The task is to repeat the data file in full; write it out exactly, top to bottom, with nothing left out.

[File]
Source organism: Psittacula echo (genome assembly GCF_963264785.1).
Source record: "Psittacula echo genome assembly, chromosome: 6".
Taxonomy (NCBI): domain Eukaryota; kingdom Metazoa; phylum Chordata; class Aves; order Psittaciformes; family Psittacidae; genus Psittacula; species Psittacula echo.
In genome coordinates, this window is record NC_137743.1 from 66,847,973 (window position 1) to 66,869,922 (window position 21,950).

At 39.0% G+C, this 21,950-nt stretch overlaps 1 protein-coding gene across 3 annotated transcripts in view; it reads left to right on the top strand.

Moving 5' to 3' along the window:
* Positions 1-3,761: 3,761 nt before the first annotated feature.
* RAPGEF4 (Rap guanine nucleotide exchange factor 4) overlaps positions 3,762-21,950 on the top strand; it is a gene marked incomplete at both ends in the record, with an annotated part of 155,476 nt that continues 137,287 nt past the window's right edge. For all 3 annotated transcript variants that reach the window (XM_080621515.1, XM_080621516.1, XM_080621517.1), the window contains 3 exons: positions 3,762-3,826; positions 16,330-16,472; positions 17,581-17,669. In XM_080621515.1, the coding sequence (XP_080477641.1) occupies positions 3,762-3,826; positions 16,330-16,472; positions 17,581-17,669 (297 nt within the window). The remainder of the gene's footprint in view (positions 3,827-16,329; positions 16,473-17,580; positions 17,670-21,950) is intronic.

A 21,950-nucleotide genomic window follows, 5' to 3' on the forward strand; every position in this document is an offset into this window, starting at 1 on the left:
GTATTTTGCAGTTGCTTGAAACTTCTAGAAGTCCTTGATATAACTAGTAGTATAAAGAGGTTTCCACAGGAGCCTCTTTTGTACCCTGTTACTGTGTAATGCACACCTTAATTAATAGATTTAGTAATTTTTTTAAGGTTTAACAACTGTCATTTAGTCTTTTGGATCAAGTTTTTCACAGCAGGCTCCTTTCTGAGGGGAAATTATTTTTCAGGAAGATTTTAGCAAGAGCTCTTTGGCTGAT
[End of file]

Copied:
Source organism: Psittacula echo (genome assembly GCF_963264785.1).
Source record: "Psittacula echo genome assembly, chromosome: 6".
Taxonomy (NCBI): domain Eukaryota; kingdom Metazoa; phylum Chordata; class Aves; order Psittaciformes; family Psittacidae; genus Psittacula; species Psittacula echo.
In genome coordinates, this window is record NC_137743.1 from 66,847,973 (window position 1) to 66,869,922 (window position 21,950).

At 39.0% G+C, this 21,950-nt stretch overlaps 1 protein-coding gene across 3 annotated transcripts in view; it reads left to right on the top strand.

Moving 5' to 3' along the window:
* Positions 1-3,761: 3,761 nt before the first annotated feature.
* RAPGEF4 (Rap guanine nucleotide exchange factor 4) overlaps positions 3,762-21,950 on the top strand; it is a gene marked incomplete at both ends in the record, with an annotated part of 155,476 nt that continues 137,287 nt past the window's right edge. For all 3 annotated transcript variants that reach the window (XM_080621515.1, XM_080621516.1, XM_080621517.1), the window contains 3 exons: positions 3,762-3,826; positions 16,330-16,472; positions 17,581-17,669. In XM_080621515.1, the coding sequence (XP_080477641.1) occupies positions 3,762-3,826; positions 16,330-16,472; positions 17,581-17,669 (297 nt within the window). The remainder of the gene's footprint in view (positions 3,827-16,329; positions 16,473-17,580; positions 17,670-21,950) is intronic.

A 21,950-nucleotide genomic window follows, 5' to 3' on the forward strand; every position in this document is an offset into this window, starting at 1 on the left:
GTATTTTGCAGTTGCTTGAAACTTCTAGAAGTCCTTGATATAACTAGTAGTATAAAGAGGTTTCCACAGGAGCCTCTTTTGTACCCTGTTACTGTGTAATGCACACCTTAATTAATAGATTTAGTAATTTTTTTAAGGTTTAACAACTGTCATTTAGTCTTTTGGATCAAGTTTTTCACAGCAGGCTCCTTTCTGAGGGGAAATTATTTTTCAGGAAGATTTTAGCAAGAGCTCTTTGGCTGAT